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Letters to the Editor, Sept. 2

Victim not served

Judge Patricia Crain awarded Robert Zundel 90 days in the county jail. He engaged in sex with his minor aged student in 2015.

Judge Crain called him "an idiot." In actuality, this individual is a sex predator who fulfilled his fantasy. He then manipulated Judge Crain's courtroom over a two-year period. The judge and prosecutor finally submitted, and gave the sex offender a slap on the wrist.

Lenient plea bargainers always strum the chord "it saves the victim further pain by avoiding a prolonged trial.". Don't believe it. Lenient plea bargains are only appropriate in weak cases. On the contrary, they are a fool's venture in strong cases.

Weak judges and lazy prosecutors can never hide behind name-calling. This provides no solace or support for the victim. County residents expect judges and prosecutors with good judgement and strong backbones.

James Work

Central Point

Facts trump alternative facts

David Schott’s guest opinion criticizing let-burn fire policies in the Aug. 25 Mail Tribune smacks of alternative facts that would probably land him a job with the Trump administration.

First, the Chetco fire was a “suppress” fire from the get-go. Firefighters had to rappel into steep, remote terrain. The fire in July burned in a healthy pattern, increasing in intensity as the summer heated up and Chetco high winds kicked in. Putting more firefighters into that situation would have been a disaster. No amount of logging can slow down a weather-driven fire, as we learned from the Biscuit fire.

Second, his “sensible forest projects” have turned hillsides into flammable tree plantations that include mounds of slash as high as three-story buildings. Both the Douglas Complex and Oregon Gulch fires burned hottest when fire hit densely packed tree plantations just like thousands of other fires that have blown up when encountering plantations.

And finally, no one likes smoke. But the best way to deal with fire in general is to clear vegetation from the home outward, stop clearcutting native forests, and thin the existing plantations to reduce fire hazards. When it comes to fire preparation, facts trump hyperbole.

Dominick A. DellaSala, Ph.D., chief scientist, Geos Institute


Debate policy, not science

In a Sunday letter to the editor, Rob Schlapfer attempts to equate the science of global warming with political discourse. Yes, Schlapfer's "Weekly Talk" is likely to be a good way to get opposite sides talking in political discourse — such as policy issues related to dealing with the causes and effects of global warming — but does this have a place in the discussion of the science of global warming? I think Alan Journet, who is a scientist by training, knows it does not — any more than a discussion of the science of quantum mechanics would.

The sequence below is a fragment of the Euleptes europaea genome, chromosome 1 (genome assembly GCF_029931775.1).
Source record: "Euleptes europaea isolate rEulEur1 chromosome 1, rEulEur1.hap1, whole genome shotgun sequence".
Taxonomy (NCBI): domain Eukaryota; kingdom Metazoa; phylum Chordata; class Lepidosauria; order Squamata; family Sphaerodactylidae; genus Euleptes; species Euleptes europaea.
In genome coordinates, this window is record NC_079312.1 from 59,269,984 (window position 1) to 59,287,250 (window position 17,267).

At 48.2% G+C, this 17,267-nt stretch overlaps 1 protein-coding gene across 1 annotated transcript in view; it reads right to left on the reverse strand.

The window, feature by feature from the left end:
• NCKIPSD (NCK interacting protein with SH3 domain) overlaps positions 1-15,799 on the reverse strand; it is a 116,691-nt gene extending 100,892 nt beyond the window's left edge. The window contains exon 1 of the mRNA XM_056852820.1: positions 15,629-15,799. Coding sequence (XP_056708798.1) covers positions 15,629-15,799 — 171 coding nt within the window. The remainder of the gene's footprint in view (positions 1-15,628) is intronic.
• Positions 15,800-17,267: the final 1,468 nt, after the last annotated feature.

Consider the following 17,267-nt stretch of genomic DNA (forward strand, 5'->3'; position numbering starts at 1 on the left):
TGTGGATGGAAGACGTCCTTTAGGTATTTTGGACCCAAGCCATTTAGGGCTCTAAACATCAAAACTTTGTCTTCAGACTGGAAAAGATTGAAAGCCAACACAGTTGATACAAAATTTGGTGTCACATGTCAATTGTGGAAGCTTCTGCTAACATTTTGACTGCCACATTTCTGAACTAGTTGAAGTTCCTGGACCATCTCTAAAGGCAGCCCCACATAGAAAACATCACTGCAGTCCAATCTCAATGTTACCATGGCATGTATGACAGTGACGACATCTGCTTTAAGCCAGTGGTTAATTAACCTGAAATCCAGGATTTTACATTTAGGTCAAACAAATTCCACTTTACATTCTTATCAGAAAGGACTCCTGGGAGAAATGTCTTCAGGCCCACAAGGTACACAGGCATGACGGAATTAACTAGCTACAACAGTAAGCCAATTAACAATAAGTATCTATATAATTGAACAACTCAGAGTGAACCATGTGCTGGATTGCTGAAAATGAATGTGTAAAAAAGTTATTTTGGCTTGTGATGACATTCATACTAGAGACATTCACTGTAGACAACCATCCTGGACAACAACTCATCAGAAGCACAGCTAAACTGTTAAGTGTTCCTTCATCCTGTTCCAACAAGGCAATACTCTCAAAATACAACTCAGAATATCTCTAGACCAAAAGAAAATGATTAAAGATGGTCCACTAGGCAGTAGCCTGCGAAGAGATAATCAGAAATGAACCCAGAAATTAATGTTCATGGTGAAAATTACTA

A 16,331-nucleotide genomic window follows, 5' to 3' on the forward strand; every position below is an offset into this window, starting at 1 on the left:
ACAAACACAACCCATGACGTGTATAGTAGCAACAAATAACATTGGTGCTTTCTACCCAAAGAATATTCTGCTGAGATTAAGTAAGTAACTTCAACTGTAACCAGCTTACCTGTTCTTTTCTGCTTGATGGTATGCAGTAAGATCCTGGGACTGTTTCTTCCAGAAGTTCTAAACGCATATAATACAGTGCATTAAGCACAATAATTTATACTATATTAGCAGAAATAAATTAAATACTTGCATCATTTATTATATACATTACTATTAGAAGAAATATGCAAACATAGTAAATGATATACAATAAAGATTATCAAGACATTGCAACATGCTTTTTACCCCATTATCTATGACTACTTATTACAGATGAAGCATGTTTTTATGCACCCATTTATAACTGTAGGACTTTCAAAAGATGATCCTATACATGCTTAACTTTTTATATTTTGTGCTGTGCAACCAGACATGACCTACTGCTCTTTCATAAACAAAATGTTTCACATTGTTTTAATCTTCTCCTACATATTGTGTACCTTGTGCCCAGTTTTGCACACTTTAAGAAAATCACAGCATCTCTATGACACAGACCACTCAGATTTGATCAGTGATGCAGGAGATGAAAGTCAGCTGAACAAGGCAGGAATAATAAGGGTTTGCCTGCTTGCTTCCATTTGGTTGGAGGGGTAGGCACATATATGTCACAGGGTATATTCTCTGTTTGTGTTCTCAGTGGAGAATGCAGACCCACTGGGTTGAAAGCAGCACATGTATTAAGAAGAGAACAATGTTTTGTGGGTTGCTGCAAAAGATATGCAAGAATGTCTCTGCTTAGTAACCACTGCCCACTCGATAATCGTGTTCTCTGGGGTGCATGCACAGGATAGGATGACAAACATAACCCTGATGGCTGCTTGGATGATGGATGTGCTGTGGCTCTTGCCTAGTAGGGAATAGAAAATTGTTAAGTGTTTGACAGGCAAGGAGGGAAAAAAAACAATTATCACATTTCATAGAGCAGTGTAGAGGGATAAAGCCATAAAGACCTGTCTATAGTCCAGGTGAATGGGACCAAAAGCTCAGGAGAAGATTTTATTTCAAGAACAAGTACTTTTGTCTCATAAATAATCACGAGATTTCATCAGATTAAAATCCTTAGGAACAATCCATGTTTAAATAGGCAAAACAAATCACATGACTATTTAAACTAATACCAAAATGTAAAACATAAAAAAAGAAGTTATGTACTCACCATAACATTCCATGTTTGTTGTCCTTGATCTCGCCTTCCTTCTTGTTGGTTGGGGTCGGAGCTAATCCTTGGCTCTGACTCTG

Much of the science of global warming is settled. Nearly 100 percent of climate scientists believe that the climate has been and is being altered by the actions of human beings.

Sure, there are a few holdouts, but science operates by consensus and peer review. We all need to believe in that. If you don't, then you'd better throw away your cellphone and many other conveniences we have come to enjoy as they, too, are based on consensus scientific beliefs.

Tom Pratum


Mencken's words prescient

Henry Mencken, well-known journalist and scholar of American English, was one of America’s most influential writers. His keen insight into the downward trajectory of this country’s socio-political mentality is keenly demonstrated by this prescient quotation:

“As democracy is perfected, the office of president represents, more and more closely, the inner soul of the people. On some great and glorious day the plain folks of the land will reach their heart’s desire at last and the White House will be adorned by a downright moron.” — H. L. Mencken

Sally Mackler


Send it to Texas

Want to be a hero, Trump? Forget the "wall." Give the money to the Hurricane Harvey victims!

Audrey Green

Central Point

Hypocrisy defined

In one simple quote, Sister Joan Chittister, OSB, sums up the hypocrisy of many in the "pro-life" movement:

"I do not believe that just because you're opposed to abortion, that that makes you pro-life. In fact, I think in many cases, your morality is deeply lacking if all you want is a child born but not a child fed, not a child educated, not a child housed. And why would I think that you don't? Because you don't want any tax money to go there. That's not pro-life. That's pro-birth. We need a much broader conversation on what the morality of pro-life is."

Linda Zigich


It's a mess

Republicans are still saying they want to "drain the swamp." Before they do that, I suggest they clean out the rat's nest in the White House.

Herbert Childs


Letters to the Editor, Sept. 2